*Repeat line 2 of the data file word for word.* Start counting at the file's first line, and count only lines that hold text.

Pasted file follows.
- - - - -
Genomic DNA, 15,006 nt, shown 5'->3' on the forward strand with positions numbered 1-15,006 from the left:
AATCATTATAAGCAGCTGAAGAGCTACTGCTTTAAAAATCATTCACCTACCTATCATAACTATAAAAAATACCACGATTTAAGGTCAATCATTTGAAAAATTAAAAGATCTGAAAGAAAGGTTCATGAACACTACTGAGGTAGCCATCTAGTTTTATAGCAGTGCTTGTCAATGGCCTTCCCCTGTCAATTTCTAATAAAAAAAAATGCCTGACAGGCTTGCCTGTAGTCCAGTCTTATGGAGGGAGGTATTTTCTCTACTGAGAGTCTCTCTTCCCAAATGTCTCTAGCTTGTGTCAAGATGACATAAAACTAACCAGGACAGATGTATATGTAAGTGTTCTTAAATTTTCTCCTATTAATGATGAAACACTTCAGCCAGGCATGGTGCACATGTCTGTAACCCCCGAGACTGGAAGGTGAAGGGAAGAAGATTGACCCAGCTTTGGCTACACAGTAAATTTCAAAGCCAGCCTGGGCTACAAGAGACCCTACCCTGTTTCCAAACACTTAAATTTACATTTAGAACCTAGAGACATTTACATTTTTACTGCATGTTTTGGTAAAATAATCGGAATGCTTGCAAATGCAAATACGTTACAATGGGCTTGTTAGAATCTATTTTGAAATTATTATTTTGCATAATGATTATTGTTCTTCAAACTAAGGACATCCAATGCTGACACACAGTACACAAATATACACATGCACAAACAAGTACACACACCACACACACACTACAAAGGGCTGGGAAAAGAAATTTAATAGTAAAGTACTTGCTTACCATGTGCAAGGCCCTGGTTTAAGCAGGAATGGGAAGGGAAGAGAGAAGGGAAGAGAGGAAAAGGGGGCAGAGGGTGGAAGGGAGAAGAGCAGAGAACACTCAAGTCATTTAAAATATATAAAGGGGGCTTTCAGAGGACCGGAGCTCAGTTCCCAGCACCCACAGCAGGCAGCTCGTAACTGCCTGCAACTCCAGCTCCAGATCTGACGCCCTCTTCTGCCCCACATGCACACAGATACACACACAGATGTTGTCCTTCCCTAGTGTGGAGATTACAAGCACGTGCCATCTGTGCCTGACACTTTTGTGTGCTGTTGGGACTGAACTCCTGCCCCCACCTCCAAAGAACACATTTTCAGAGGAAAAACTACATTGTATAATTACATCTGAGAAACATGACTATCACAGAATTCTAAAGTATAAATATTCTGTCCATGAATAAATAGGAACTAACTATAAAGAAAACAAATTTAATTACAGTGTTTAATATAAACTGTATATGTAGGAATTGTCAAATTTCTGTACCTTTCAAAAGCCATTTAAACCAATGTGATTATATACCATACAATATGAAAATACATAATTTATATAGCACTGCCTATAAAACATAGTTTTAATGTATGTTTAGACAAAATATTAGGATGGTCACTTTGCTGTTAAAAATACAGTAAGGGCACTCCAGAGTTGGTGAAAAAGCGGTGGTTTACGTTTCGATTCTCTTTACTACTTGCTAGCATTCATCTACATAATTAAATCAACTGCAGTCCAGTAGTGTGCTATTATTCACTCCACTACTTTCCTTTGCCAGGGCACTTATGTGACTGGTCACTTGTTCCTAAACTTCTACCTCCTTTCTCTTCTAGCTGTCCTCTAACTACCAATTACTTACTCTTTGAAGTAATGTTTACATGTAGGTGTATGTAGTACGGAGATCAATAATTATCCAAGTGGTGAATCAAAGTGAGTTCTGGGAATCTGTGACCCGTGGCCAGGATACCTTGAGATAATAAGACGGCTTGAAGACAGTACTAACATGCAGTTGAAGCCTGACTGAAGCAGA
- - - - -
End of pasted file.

AATCATTATAAGCAGCTGAAGAGCTACTGCTTTAAAAATCATTCACCTACCTATCATAACTATAAAAAATACCACGATTTAAGGTCAATCATTTGAAAAATTAAAAGATCTGAAAGAAAGGTTCATGAACACTACTGAGGTAGCCATCTAGTTTTATAGCAGTGCTTGTCAATGGCCTTCCCCTGTCAATTTCTAATAAAAAAAAATGCCTGACAGGCTTGCCTGTAGTCCAGTCTTATGGAGGGAGGTATTTTCTCTACTGAGAGTCTCTCTTCCCAAATGTCTCTAGCTTGTGTCAAGATGACATAAAACTAACCAGGACAGATGTATATGTAAGTGTTCTTAAATTTTCTCCTATTAATGATGAAACACTTCAGCCAGGCATGGTGCACATGTCTGTAACCCCCGAGACTGGAAGGTGAAGGGAAGAAGATTGACCCAGCTTTGGCTACACAGTAAATTTCAAAGCCAGCCTGGGCTACAAGAGACCCTACCCTGTTTCCAAACACTTAAATTTACATTTAGAACCTAGAGACATTTACATTTTTACTGCATGTTTTGGTAAAATAATCGGAATGCTTGCAAATGCAAATACGTTACAATGGGCTTGTTAGAATCTATTTTGAAATTATTATTTTGCATAATGATTATTGTTCTTCAAACTAAGGACATCCAATGCTGACACACAGTACACAAATATACACATGCACAAACAAGTACACACACCACACACACACTACAAAGGGCTGGGAAAAGAAATTTAATAGTAAAGTACTTGCTTACCATGTGCAAGGCCCTGGTTTAAGCAGGAATGGGAAGGGAAGAGAGAAGGGAAGAGAGGAAAAGGGGGCAGAGGGTGGAAGGGAGAAGAGCAGAGAACACTCAAGTCATTTAAAATATATAAAGGGGGCTTTCAGAGGACCGGAGCTCAGTTCCCAGCACCCACAGCAGGCAGCTCGTAACTGCCTGCAACTCCAGCTCCAGATCTGACGCCCTCTTCTGCCCCACATGCACACAGATACACACACAGATGTTGTCCTTCCCTAGTGTGGAGATTACAAGCACGTGCCATCTGTGCCTGACACTTTTGTGTGCTGTTGGGACTGAACTCCTGCCCCCACCTCCAAAGAACACATTTTCAGAGGAAAAACTACATTGTATAATTACATCTGAGAAACATGACTATCACAGAATTCTAAAGTATAAATATTCTGTCCATGAATAAATAGGAACTAACTATAAAGAAAACAAATTTAATTACAGTGTTTAATATAAACTGTATATGTAGGAATTGTCAAATTTCTGTACCTTTCAAAAGCCATTTAAACCAATGTGATTATATACCATACAATATGAAAATACATAATTTATATAGCACTGCCTATAAAACATAGTTTTAATGTATGTTTAGACAAAATATTAGGATGGTCACTTTGCTGTTAAAAATACAGTAAGGGCACTCCAGAGTTGGTGAAAAAGCGGTGGTTTACGTTTCGATTCTCTTTACTACTTGCTAGCATTCATCTACATAATTAAATCAACTGCAGTCCAGTAGTGTGCTATTATTCACTCCACTACTTTCCTTTGCCAGGGCACTTATGTGACTGGTCACTTGTTCCTAAACTTCTACCTCCTTTCTCTTCTAGCTGTCCTCTAACTACCAATTACTTACTCTTTGAAGTAATGTTTACATGTAGGTGTATGTAGTACGGAGATCAATAATTATCCAAGTGGTGAATCAAAGTGAGTTCTGGGAATCTGTGACCCGTGGCCAGGATACCTTGAGATAATAAGACGGCTTGAAGACAGTACTAACATGCAGTTGAAGCCTGACTGAAGCAGA